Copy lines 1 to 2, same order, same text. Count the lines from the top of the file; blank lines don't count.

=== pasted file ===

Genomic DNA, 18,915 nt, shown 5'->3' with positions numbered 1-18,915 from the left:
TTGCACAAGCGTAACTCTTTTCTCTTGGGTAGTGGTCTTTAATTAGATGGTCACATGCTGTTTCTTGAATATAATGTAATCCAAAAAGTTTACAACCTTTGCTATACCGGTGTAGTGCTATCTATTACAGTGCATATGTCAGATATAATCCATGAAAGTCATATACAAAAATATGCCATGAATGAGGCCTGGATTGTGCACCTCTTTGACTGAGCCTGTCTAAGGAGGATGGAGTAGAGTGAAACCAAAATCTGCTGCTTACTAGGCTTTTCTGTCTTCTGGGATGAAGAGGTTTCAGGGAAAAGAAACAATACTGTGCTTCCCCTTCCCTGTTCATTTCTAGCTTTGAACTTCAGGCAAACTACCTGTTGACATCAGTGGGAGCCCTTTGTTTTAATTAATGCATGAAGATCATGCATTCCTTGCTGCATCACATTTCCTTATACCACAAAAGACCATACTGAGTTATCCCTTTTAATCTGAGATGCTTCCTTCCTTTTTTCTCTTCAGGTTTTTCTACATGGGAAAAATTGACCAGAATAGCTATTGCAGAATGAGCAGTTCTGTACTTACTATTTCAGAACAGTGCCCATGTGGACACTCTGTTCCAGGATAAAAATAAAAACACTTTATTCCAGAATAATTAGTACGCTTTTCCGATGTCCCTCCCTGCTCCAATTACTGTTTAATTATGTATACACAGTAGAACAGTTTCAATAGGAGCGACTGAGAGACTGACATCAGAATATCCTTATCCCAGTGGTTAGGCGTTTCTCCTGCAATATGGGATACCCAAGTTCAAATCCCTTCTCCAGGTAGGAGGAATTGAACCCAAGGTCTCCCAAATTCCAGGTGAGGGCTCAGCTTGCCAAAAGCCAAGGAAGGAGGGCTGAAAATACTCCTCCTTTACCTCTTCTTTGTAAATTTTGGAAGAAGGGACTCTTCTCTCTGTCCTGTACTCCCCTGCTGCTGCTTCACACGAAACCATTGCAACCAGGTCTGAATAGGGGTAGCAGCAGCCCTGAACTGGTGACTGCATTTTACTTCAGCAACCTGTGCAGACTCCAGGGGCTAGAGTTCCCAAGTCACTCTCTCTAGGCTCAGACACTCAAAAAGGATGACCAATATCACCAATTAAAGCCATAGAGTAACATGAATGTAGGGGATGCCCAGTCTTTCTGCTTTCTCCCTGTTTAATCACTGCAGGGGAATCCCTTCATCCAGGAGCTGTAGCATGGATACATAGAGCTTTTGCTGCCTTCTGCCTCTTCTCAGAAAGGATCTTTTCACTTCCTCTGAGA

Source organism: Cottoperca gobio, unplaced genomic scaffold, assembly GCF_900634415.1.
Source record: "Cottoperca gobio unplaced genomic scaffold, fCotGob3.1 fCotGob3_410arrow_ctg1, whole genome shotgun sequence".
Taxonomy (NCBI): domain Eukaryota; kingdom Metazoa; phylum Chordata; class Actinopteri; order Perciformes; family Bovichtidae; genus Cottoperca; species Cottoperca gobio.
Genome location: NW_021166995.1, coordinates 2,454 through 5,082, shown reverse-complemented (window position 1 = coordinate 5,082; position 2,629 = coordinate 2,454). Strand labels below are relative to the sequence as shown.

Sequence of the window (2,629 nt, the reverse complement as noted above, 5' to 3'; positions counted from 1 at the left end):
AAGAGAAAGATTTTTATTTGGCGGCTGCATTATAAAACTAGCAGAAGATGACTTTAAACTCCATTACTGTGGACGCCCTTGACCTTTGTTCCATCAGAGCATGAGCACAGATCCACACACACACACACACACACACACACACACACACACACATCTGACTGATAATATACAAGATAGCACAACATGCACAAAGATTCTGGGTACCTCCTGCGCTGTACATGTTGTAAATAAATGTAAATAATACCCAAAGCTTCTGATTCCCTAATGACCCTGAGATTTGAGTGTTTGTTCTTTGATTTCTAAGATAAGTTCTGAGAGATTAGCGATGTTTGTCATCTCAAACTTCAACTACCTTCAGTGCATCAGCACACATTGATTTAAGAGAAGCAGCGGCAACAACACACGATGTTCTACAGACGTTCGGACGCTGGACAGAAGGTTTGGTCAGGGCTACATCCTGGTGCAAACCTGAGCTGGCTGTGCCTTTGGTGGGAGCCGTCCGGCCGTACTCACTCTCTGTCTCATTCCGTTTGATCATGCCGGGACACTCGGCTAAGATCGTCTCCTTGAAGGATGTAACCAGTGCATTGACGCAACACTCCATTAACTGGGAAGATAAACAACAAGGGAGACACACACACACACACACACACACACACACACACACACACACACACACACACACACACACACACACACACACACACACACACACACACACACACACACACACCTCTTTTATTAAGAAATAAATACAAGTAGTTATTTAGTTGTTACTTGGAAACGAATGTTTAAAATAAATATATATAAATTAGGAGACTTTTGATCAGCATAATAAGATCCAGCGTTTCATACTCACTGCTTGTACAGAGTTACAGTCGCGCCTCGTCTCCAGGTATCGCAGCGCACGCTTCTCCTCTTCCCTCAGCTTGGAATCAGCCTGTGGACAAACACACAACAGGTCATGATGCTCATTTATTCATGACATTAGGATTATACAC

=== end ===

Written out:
Genomic DNA, 18,915 nt, shown 5'->3' with positions numbered 1-18,915 from the left:
TTGCACAAGCGTAACTCTTTTCTCTTGGGTAGTGGTCTTTAATTAGATGGTCACATGCTGTTTCTTGAATATAATGTAATCCAAAAAGTTTACAACCTTTGCTATACCGGTGTAGTGCTATCTATTACAGTGCATATGTCAGATATAATCCATGAAAGTCATATACAAAAATATGCCATGAATGAGGCCTGGATTGTGCACCTCTTTGACTGAGCCTGTCTAAGGAGGATGGAGTAGAGTGAAACCAAAATCTGCTGCTTACTAGGCTTTTCTGTCTTCTGGGATGAAGAGGTTTCAGGGAAAAGAAACAATACTGTGCTTCCCCTTCCCTGTTCATTTCTAGCTTTGAACTTCAGGCAAACTACCTGTTGACATCAGTGGGAGCCCTTTGTTTTAATTAATGCATGAAGATCATGCATTCCTTGCTGCATCACATTTCCTTATACCACAAAAGACCATACTGAGTTATCCCTTTTAATCTGAGATGCTTCCTTCCTTTTTTCTCTTCAGGTTTTTCTACATGGGAAAAATTGACCAGAATAGCTATTGCAGAATGAGCAGTTCTGTACTTACTATTTCAGAACAGTGCCCATGTGGACACTCTGTTCCAGGATAAAAATAAAAACACTTTATTCCAGAATAATTAGTACGCTTTTCCGATGTCCCTCCCTGCTCCAATTACTGTTTAATTATGTATACACAGTAGAACAGTTTCAATAGGAGCGACTGAGAGACTGACATCAGAATATCCTTATCCCAGTGGTTAGGCGTTTCTCCTGCAATATGGGATACCCAAGTTCAAATCCCTTCTCCAGGTAGGAGGAATTGAACCCAAGGTCTCCCAAATTCCAGGTGAGGGCTCAGCTTGCCAAAAGCCAAGGAAGGAGGGCTGAAAATACTCCTCCTTTACCTCTTCTTTGTAAATTTTGGAAGAAGGGACTCTTCTCTCTGTCCTGTACTCCCCTGCTGCTGCTTCACACGAAACCATTGCAACCAGGTCTGAATAGGGGTAGCAGCAGCCCTGAACTGGTGACTGCATTTTACTTCAGCAACCTGTGCAGACTCCAGGGGCTAGAGTTCCCAAGTCACTCTCTCTAGGCTCAGACACTCAAAAAGGATGACCAATATCACCAATTAAAGCCATAGAGTAACATGAATGTAGGGGATGCCCAGTCTTTCTGCTTTCTCCCTGTTTAATCACTGCAGGGGAATCCCTTCATCCAGGAGCTGTAGCATGGATACATAGAGCTTTTGCTGCCTTCTGCCTCTTCTCAGAAAGGATCTTTTCACTTCCTCTGAGA